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How HP Stock Could Bring Double-Digit Upside for Buffett

HP logo sign

Shares of HP Inc. (NYSE: HPQ) have recently broken out of their previous $27 to $30 a share channel; of course, this price action had been relatively justified. The company's recent quarterly financial results show how the comeback in the personal computer (PC) space could mean good news for the company's future, which is also good news for Warren Buffett.

After announcing a significant stake in HP stock back in 2021, some investors had a hard time understanding what the oracle of Omaha saw in the ‘dying’ computer company. Some bear cases have gained traction for the company, as printers and office equipment represent a large segment of HP’s revenue. Everyone can agree that with changing hybrid work settings, printers and office equipment could very well be a contracting industry.

However, HP's financials show a resilient position that could help management quickly pivot into what already makes the company money and even start to venture into other newer growth areas to boost shareholders' returns. This plan would be welcome news for activist investors like Buffett.

Reviving Shareholder Interest: HP's Printing Business as the Key Strategy

With over $460 million in free cash flow (operating cash flow minus capital expenditures) in the past quarterly financials, HP management could try to invest in the bullish outlook for the personal computer industry, especially with technology peers like Intel Co. (NASDAQ: INTC) and Nvidia Co. (NASDAQ: NVDA) breaking through current semiconductor ceilings.

Personal systems, including PCs, grew revenues by as much as 3% over the past year. However, net printing segment revenues declined by 8% during this time, led by heavier 12% contractions in HP’s commercial printing business.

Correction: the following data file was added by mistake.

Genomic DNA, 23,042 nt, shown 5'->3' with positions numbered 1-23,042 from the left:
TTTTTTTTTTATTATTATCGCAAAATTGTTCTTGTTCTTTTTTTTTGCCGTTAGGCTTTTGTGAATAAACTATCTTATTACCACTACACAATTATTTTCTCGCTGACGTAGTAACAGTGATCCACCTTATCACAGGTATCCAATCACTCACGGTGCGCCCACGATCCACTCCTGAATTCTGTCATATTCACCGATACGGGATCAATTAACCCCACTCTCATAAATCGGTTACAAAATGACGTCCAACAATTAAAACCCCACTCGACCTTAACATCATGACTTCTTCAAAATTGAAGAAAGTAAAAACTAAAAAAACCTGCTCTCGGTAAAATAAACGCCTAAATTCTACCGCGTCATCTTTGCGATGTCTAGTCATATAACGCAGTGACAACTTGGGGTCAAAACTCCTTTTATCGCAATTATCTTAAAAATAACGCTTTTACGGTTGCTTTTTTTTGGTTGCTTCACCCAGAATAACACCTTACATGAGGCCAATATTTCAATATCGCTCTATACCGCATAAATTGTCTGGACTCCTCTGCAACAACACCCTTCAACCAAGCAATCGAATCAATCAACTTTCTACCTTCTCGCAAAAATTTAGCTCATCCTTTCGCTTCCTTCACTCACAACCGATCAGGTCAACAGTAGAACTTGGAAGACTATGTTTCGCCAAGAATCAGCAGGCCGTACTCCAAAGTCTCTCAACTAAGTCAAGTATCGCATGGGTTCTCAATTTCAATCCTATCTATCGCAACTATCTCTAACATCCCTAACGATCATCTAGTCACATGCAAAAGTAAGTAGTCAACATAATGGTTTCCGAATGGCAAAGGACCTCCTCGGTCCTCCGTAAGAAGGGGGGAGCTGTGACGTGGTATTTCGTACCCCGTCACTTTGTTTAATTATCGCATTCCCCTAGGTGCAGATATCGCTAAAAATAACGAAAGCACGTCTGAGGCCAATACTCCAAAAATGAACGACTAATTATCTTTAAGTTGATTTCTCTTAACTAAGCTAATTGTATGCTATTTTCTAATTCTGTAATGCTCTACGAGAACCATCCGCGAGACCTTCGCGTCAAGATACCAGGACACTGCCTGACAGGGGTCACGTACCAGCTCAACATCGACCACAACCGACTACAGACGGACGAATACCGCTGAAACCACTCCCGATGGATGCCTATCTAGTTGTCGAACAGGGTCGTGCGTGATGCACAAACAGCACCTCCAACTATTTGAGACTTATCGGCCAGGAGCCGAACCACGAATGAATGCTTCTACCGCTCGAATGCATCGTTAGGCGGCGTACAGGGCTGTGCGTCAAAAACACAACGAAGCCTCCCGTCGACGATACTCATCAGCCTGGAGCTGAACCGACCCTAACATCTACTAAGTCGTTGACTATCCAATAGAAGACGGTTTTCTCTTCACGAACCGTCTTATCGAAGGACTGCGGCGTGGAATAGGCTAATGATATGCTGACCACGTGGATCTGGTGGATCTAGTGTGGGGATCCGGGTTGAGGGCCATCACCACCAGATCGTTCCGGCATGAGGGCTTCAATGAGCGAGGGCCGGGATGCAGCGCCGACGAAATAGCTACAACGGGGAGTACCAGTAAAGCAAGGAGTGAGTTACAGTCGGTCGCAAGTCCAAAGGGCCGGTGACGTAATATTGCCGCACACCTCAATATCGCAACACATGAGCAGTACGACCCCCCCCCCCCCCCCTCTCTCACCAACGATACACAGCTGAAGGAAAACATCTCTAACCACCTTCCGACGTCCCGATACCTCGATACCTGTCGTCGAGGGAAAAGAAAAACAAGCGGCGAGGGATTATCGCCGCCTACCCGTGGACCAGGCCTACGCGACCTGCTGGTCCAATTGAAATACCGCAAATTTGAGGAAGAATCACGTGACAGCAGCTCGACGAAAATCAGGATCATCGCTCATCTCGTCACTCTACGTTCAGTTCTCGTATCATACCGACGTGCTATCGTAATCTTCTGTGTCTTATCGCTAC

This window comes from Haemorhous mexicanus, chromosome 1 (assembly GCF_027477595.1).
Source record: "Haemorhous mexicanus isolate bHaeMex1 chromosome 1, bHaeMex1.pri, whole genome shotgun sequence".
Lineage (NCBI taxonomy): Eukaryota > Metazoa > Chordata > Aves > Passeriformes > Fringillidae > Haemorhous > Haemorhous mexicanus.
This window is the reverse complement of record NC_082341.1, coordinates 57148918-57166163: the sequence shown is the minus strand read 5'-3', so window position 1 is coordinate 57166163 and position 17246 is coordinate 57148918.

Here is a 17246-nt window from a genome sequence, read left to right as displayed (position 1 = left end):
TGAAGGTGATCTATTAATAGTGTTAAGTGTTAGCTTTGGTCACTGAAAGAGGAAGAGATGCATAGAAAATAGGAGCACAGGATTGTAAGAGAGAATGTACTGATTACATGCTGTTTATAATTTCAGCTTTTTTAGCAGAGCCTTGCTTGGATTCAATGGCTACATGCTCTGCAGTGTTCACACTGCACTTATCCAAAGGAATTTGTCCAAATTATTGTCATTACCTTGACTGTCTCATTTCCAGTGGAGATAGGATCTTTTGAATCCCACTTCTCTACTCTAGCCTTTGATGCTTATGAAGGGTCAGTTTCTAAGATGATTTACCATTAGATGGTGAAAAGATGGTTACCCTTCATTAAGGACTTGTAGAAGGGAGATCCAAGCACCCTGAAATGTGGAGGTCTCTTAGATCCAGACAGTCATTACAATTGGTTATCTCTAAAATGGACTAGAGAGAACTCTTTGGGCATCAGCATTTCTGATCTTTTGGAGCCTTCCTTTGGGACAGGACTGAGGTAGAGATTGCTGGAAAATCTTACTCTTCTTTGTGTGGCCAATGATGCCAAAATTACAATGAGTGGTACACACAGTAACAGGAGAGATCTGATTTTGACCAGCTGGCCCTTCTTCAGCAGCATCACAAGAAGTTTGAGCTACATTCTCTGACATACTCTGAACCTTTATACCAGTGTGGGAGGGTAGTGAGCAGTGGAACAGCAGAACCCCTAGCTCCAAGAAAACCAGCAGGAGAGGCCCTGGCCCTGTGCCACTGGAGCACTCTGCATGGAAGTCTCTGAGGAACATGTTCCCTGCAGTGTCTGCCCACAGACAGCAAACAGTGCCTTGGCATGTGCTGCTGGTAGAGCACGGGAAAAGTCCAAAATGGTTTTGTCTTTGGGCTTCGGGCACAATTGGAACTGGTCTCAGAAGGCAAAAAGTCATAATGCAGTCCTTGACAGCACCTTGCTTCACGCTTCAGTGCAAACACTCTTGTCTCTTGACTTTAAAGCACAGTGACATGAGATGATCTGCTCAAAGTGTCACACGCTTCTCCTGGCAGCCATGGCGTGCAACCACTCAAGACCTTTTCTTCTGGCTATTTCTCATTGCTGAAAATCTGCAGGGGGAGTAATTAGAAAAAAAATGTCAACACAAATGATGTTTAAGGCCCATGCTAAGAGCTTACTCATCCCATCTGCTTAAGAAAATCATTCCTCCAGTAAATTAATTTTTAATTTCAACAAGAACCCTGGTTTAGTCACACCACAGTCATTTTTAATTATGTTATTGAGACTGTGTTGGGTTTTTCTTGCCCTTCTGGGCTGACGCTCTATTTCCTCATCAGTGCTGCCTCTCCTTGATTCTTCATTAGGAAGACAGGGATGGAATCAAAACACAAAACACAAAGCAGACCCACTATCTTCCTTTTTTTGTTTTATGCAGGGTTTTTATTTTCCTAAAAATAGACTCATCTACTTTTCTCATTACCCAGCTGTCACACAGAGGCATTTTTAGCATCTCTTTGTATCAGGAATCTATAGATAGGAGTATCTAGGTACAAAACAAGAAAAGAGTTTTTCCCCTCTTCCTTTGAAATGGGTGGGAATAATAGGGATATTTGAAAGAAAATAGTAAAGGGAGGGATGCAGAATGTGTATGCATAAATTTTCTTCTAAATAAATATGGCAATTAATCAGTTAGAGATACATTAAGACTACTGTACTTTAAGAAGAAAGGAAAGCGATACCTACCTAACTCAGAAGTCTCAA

Because this business generated up to $8.7 billion in revenue, it would be beneficial for investors to wonder how much the disposal of this segment would mean as a potential payout. However, to value this business, investors need to find a comparable printing business to start developing a rough idea.

This is where Xerox Holdings Co. (NYSE: XRX) comes into play. The company’s financials show up to $6.7 billion in sales for the past 12 months, and markets are now willing to pay a price-to-sales (P/S) multiple of 0.8x today.

To be conservative, despite HP having more enormous printing revenues, investors can slap a lower 0.7x P/S multiple on HP’s $8.7 billion revenue, which would become roughly $6.1 billion in a theoretical valuation. This will represent approximately a $6.2 boost in either stock appreciation or a special dividend payout per share.

Whichever way management decides to reward shareholders on this potential strategy twist, a $6.2 per share boost would imply a return of 17% from today’s stock price.

How HP's Financial Strength Fuels Its Growth Investment Potential

What initially attracted Buffett to HP may be the one thing that helps other investors name the stock their wealth compounder in a few years. The company's financials show a gross margin of 22.1%, which enables management to allocate capital smartly.

How can investors check for the truth behind this statement? Looking over the returns on invested capital (ROIC) rates will reveal a five-year average of just over 30%, which is incredibly high for a business that had been termed ‘dying’ by many.

Because annual stock price action tends to follow the long-run ROIC rate, HP can set itself up to become a compounder for those savvy enough to understand that dilution of the printing business may be a good idea. Even if this disposal never comes, the company retains so much of its cash flows that it could allow management to start investing in other growth areas.

One of these could be in emerging markets. Because HP sells more affordable PCs than Apple Inc. (NASDAQ: AAPL), it could make a significant splash in emerging markets like India and Africa. As middle-class populations grow, HP’s quality and price points could help the company gain substantial market share in these regions.

Known for taking the long view, it shouldn’t surprise investors to see this international trend as one of Buffett’s thesis for backing HP stock the way he did.

So-called ‘smart money’ may have already noticed this potential breakout, as those at the Vanguard Group saw it fit to boost their positions in the stock by as much as 2.6% as of May 2024, bringing the asset manager’s net investment up to $3.6 billion today.

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